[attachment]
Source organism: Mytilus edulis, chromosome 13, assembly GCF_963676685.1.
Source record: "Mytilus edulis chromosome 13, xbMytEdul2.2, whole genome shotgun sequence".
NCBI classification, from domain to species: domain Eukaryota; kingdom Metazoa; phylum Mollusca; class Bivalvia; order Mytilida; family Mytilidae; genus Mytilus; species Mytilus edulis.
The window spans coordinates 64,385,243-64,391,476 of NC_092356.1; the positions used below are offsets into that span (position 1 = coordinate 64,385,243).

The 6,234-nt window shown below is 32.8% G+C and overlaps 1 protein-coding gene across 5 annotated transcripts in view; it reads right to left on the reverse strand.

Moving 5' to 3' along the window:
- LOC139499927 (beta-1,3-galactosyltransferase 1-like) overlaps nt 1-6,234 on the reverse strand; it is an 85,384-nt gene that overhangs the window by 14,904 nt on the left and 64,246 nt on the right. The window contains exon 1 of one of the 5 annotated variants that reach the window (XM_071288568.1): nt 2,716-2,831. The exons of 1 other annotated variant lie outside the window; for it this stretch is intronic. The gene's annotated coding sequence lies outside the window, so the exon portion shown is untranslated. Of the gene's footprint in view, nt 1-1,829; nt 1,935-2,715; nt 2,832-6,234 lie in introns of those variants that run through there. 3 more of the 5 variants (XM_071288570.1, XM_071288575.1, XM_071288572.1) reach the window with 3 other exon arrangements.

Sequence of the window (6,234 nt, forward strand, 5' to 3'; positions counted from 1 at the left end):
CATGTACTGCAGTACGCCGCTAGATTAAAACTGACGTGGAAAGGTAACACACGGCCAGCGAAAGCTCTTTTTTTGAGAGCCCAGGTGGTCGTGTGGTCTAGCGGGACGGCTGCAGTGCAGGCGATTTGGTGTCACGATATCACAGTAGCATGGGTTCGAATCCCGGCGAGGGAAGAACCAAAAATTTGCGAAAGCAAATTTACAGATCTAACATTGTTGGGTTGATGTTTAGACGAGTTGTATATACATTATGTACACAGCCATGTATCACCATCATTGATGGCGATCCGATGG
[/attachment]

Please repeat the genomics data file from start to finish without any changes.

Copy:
Source organism: Mytilus edulis, chromosome 13, assembly GCF_963676685.1.
Source record: "Mytilus edulis chromosome 13, xbMytEdul2.2, whole genome shotgun sequence".
NCBI classification, from domain to species: domain Eukaryota; kingdom Metazoa; phylum Mollusca; class Bivalvia; order Mytilida; family Mytilidae; genus Mytilus; species Mytilus edulis.
The window spans coordinates 64,385,243-64,391,476 of NC_092356.1; the positions used below are offsets into that span (position 1 = coordinate 64,385,243).

The 6,234-nt window shown below is 32.8% G+C and overlaps 1 protein-coding gene across 5 annotated transcripts in view; it reads right to left on the reverse strand.

Moving 5' to 3' along the window:
- LOC139499927 (beta-1,3-galactosyltransferase 1-like) overlaps nt 1-6,234 on the reverse strand; it is an 85,384-nt gene that overhangs the window by 14,904 nt on the left and 64,246 nt on the right. The window contains exon 1 of one of the 5 annotated variants that reach the window (XM_071288568.1): nt 2,716-2,831. The exons of 1 other annotated variant lie outside the window; for it this stretch is intronic. The gene's annotated coding sequence lies outside the window, so the exon portion shown is untranslated. Of the gene's footprint in view, nt 1-1,829; nt 1,935-2,715; nt 2,832-6,234 lie in introns of those variants that run through there. 3 more of the 5 variants (XM_071288570.1, XM_071288575.1, XM_071288572.1) reach the window with 3 other exon arrangements.

Sequence of the window (6,234 nt, forward strand, 5' to 3'; positions counted from 1 at the left end):
CATGTACTGCAGTACGCCGCTAGATTAAAACTGACGTGGAAAGGTAACACACGGCCAGCGAAAGCTCTTTTTTTGAGAGCCCAGGTGGTCGTGTGGTCTAGCGGGACGGCTGCAGTGCAGGCGATTTGGTGTCACGATATCACAGTAGCATGGGTTCGAATCCCGGCGAGGGAAGAACCAAAAATTTGCGAAAGCAAATTTACAGATCTAACATTGTTGGGTTGATGTTTAGACGAGTTGTATATACATTATGTACACAGCCATGTATCACCATCATTGATGGCGATCCGATGG